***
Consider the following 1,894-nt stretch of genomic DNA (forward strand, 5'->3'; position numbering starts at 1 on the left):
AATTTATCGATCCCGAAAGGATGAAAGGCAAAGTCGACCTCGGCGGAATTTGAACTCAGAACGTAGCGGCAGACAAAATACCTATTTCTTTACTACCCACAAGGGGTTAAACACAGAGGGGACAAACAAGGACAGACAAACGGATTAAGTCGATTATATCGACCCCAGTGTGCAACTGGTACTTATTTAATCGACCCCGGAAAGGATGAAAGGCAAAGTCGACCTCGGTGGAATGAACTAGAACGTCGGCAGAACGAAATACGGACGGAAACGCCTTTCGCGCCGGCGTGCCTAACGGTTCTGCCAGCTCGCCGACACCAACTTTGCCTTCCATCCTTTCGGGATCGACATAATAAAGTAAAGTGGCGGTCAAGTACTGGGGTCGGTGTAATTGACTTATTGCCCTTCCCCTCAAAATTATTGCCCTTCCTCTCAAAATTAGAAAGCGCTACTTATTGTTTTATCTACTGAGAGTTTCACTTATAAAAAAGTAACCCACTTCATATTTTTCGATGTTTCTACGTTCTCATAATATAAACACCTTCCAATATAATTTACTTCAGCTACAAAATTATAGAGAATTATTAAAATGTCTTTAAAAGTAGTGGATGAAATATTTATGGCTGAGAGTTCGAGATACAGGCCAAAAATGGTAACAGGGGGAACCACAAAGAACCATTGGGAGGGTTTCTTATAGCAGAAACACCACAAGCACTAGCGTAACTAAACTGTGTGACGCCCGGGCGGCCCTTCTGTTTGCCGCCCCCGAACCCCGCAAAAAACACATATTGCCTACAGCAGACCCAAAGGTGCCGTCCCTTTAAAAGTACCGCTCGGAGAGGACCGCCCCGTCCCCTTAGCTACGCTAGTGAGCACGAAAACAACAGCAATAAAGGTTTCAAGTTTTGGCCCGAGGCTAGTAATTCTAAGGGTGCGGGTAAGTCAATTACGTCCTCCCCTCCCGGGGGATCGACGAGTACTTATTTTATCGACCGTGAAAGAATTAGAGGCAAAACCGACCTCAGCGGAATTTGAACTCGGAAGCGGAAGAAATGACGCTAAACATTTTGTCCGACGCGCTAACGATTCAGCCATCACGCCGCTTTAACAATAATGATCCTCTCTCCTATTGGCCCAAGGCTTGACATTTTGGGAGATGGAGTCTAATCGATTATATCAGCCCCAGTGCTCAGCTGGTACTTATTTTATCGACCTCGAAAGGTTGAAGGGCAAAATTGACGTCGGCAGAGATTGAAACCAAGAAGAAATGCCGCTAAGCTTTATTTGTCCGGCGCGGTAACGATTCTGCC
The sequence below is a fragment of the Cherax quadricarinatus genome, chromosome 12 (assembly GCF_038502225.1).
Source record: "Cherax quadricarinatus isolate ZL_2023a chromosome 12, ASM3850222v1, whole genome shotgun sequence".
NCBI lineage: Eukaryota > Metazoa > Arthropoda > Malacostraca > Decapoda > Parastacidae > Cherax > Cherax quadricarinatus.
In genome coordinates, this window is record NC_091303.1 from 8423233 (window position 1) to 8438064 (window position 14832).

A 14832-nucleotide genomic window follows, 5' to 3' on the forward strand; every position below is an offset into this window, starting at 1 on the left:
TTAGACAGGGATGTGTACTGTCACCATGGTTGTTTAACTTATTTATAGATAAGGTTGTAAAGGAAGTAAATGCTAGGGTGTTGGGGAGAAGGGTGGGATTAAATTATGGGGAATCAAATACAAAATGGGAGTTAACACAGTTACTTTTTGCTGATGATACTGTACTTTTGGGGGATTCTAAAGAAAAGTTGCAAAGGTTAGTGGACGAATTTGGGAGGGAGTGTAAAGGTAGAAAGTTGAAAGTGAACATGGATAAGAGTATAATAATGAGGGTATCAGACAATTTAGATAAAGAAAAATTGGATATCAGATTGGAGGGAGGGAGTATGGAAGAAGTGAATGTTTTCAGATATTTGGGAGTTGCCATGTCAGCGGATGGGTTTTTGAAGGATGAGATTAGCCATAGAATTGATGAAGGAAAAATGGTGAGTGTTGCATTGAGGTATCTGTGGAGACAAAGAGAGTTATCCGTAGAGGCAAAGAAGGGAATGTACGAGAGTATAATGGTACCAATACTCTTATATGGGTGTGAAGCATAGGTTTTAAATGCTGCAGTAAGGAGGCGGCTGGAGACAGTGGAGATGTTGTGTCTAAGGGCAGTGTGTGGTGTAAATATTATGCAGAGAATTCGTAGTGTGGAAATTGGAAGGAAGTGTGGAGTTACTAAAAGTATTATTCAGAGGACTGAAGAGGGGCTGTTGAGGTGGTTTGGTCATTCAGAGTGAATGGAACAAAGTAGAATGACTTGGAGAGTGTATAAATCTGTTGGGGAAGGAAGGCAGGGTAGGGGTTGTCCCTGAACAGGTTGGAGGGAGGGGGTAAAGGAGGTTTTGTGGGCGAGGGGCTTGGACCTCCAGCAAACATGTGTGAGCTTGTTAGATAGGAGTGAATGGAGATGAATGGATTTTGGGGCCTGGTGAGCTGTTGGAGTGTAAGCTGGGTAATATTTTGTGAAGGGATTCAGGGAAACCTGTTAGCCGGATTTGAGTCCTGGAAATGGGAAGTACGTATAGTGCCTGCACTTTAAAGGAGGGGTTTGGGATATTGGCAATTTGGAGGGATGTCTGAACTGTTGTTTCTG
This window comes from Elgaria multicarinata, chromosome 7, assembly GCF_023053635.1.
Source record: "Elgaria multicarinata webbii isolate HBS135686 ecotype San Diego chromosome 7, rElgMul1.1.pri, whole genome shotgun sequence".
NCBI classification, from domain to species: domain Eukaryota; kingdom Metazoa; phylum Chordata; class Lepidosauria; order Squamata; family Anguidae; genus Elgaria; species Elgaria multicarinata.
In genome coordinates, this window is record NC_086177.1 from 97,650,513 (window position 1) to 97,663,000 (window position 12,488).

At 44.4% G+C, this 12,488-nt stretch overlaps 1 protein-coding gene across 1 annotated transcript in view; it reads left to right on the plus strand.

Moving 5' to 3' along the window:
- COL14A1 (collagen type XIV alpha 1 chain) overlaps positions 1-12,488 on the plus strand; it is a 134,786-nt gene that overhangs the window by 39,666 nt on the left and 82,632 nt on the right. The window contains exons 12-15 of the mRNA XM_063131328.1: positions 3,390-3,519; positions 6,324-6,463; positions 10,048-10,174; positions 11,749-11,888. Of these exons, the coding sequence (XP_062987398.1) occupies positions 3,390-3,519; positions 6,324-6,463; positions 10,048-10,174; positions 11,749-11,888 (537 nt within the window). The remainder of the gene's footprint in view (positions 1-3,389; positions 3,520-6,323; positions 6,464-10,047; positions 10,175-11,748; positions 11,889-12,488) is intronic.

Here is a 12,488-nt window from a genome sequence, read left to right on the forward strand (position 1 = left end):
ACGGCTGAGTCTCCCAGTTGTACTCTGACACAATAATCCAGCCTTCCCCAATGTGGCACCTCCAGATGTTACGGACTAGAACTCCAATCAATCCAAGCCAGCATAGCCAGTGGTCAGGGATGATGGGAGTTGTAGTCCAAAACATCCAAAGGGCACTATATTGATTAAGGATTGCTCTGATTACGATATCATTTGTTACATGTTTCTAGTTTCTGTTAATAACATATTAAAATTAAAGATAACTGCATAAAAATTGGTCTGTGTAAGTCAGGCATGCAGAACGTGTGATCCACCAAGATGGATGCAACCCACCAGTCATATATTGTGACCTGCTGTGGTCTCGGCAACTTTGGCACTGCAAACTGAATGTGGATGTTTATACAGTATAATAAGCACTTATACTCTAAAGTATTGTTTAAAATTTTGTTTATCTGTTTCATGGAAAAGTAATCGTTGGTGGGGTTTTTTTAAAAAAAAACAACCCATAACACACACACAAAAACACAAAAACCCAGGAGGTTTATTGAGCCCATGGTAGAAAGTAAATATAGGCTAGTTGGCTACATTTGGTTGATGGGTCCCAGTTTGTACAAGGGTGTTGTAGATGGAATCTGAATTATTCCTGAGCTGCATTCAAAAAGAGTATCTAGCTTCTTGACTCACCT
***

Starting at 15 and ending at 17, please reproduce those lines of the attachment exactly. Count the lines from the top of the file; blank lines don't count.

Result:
- COL14A1 (collagen type XIV alpha 1 chain) overlaps positions 1-12,488 on the plus strand; it is a 134,786-nt gene that overhangs the window by 39,666 nt on the left and 82,632 nt on the right. The window contains exons 12-15 of the mRNA XM_063131328.1: positions 3,390-3,519; positions 6,324-6,463; positions 10,048-10,174; positions 11,749-11,888. Of these exons, the coding sequence (XP_062987398.1) occupies positions 3,390-3,519; positions 6,324-6,463; positions 10,048-10,174; positions 11,749-11,888 (537 nt within the window). The remainder of the gene's footprint in view (positions 1-3,389; positions 3,520-6,323; positions 6,464-10,047; positions 10,175-11,748; positions 11,889-12,488) is intronic.

Here is a 12,488-nt window from a genome sequence, read left to right on the forward strand (position 1 = left end):
ACGGCTGAGTCTCCCAGTTGTACTCTGACACAATAATCCAGCCTTCCCCAATGTGGCACCTCCAGATGTTACGGACTAGAACTCCAATCAATCCAAGCCAGCATAGCCAGTGGTCAGGGATGATGGGAGTTGTAGTCCAAAACATCCAAAGGGCACTATATTGATTAAGGATTGCTCTGATTACGATATCATTTGTTACATGTTTCTAGTTTCTGTTAATAACATATTAAAATTAAAGATAACTGCATAAAAATTGGTCTGTGTAAGTCAGGCATGCAGAACGTGTGATCCACCAAGATGGATGCAACCCACCAGTCATATATTGTGACCTGCTGTGGTCTCGGCAACTTTGGCACTGCAAACTGAATGTGGATGTTTATACAGTATAATAAGCACTTATACTCTAAAGTATTGTTTAAAATTTTGTTTATCTGTTTCATGGAAAAGTAATCGTTGGTGGGGTTTTTTTAAAAAAAAACAACCCATAACACACACACAAAAACACAAAAACCCAGGAGGTTTATTGAGCCCATGGTAGAAAGTAAATATAGGCTAGTTGGCTACATTTGGTTGATGGGTCCCAGTTTGTACAAGGGTGTTGTAGATGGAATCTGAATTATTCCTGAGCTGCATTCAAAAAGAGTATCTAGCTTCTTGACTCACCT